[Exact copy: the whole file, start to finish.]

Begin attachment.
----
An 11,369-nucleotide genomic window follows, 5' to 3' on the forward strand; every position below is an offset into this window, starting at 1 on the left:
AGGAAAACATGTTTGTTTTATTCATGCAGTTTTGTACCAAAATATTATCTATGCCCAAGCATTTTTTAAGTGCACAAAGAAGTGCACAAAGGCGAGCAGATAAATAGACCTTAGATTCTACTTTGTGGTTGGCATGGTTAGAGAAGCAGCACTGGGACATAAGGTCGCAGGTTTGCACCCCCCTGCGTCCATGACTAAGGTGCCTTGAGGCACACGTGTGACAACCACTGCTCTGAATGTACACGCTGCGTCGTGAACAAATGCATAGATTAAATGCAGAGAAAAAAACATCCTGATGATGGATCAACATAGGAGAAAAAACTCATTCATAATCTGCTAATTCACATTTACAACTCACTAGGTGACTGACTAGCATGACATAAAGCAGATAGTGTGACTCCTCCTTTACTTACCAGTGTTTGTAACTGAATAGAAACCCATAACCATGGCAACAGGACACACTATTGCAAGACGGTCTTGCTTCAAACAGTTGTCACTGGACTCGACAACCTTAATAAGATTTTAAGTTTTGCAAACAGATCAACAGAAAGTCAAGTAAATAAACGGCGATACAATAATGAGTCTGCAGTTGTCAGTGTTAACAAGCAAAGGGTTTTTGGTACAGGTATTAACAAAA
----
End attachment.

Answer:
An 11,369-nucleotide genomic window follows, 5' to 3' on the forward strand; every position below is an offset into this window, starting at 1 on the left:
AGGAAAACATGTTTGTTTTATTCATGCAGTTTTGTACCAAAATATTATCTATGCCCAAGCATTTTTTAAGTGCACAAAGAAGTGCACAAAGGCGAGCAGATAAATAGACCTTAGATTCTACTTTGTGGTTGGCATGGTTAGAGAAGCAGCACTGGGACATAAGGTCGCAGGTTTGCACCCCCCTGCGTCCATGACTAAGGTGCCTTGAGGCACACGTGTGACAACCACTGCTCTGAATGTACACGCTGCGTCGTGAACAAATGCATAGATTAAATGCAGAGAAAAAAACATCCTGATGATGGATCAACATAGGAGAAAAAACTCATTCATAATCTGCTAATTCACATTTACAACTCACTAGGTGACTGACTAGCATGACATAAAGCAGATAGTGTGACTCCTCCTTTACTTACCAGTGTTTGTAACTGAATAGAAACCCATAACCATGGCAACAGGACACACTATTGCAAGACGGTCTTGCTTCAAACAGTTGTCACTGGACTCGACAACCTTAATAAGATTTTAAGTTTTGCAAACAGATCAACAGAAAGTCAAGTAAATAAACGGCGATACAATAATGAGTCTGCAGTTGTCAGTGTTAACAAGCAAAGGGTTTTTGGTACAGGTATTAACAAAA